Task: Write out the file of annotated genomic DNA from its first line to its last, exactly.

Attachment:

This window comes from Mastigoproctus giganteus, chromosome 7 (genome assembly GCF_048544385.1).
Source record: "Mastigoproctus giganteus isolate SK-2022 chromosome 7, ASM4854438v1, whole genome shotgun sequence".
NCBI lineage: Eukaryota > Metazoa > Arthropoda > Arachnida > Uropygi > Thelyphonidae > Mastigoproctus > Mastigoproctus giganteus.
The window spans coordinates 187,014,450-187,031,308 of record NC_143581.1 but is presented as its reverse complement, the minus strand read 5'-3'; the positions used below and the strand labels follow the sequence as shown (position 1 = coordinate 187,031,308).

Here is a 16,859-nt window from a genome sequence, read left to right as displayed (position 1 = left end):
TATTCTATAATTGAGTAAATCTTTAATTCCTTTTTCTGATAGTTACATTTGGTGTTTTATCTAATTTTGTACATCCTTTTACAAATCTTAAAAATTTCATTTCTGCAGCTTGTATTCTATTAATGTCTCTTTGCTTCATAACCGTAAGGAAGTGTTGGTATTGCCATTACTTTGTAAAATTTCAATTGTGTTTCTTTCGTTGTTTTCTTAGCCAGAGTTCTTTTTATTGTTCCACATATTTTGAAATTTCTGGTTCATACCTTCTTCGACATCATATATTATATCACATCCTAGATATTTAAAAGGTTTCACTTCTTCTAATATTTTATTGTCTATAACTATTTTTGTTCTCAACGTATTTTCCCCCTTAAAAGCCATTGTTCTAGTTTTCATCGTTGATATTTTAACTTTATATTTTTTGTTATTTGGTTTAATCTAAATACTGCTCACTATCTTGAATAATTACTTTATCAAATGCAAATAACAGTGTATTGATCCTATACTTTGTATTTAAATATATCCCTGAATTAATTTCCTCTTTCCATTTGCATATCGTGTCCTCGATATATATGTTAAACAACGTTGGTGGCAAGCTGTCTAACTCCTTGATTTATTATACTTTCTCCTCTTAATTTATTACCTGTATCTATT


This window comes from Mastigoproctus giganteus, chromosome 7 (genome assembly GCF_048544385.1).
Source record: "Mastigoproctus giganteus isolate SK-2022 chromosome 7, ASM4854438v1, whole genome shotgun sequence".
NCBI lineage: Eukaryota > Metazoa > Arthropoda > Arachnida > Uropygi > Thelyphonidae > Mastigoproctus > Mastigoproctus giganteus.
The window spans coordinates 187,014,450-187,031,308 of record NC_143581.1 but is presented as its reverse complement, the minus strand read 5'-3'; the positions used below and the strand labels follow the sequence as shown (position 1 = coordinate 187,031,308).

Here is a 16,859-nt window from a genome sequence, read left to right as displayed (position 1 = left end):
TATTCTATAATTGAGTAAATCTTTAATTCCTTTTTCTGATAGTTACATTTGGTGTTTTATCTAATTTTGTACATCCTTTTACAAATCTTAAAAATTTCATTTCTGCAGCTTGTATTCTATTAATGTCTCTTTGCTTCATAACCGTAAGGAAGTGTTGGTATTGCCATTACTTTGTAAAATTTCAATTGTGTTTCTTTCGTTGTTTTCTTAGCCAGAGTTCTTTTTATTGTTCCACATATTTTGAAATTTCTGGTTCATACCTTCTTCGACATCATATATTATATCACATCCTAGATATTTAAAAGGTTTCACTTCTTCTAATATTTTATTGTCTATAACTATTTTTGTTCTCAACGTATTTTCCCCCTTAAAAGCCATTGTTCTAGTTTTCATCGTTGATATTTTAACTTTATATTTTTTGTTATTTGGTTTAATCTAAATACTGCTCACTATCTTGAATAATTACTTTATCAAATGCAAATAACAGTGTATTGATCCTATACTTTGTATTTAAATATATCCCTGAATTAATTTCCTCTTTCCATTTGCATATCGTGTCCTCGATATATATGTTAAACAACGTTGGTGGCAAGCTGTCTAACTCCTTGATTTATTATACTTTCTCCTCTTAATTTATTACCTGTATCTATT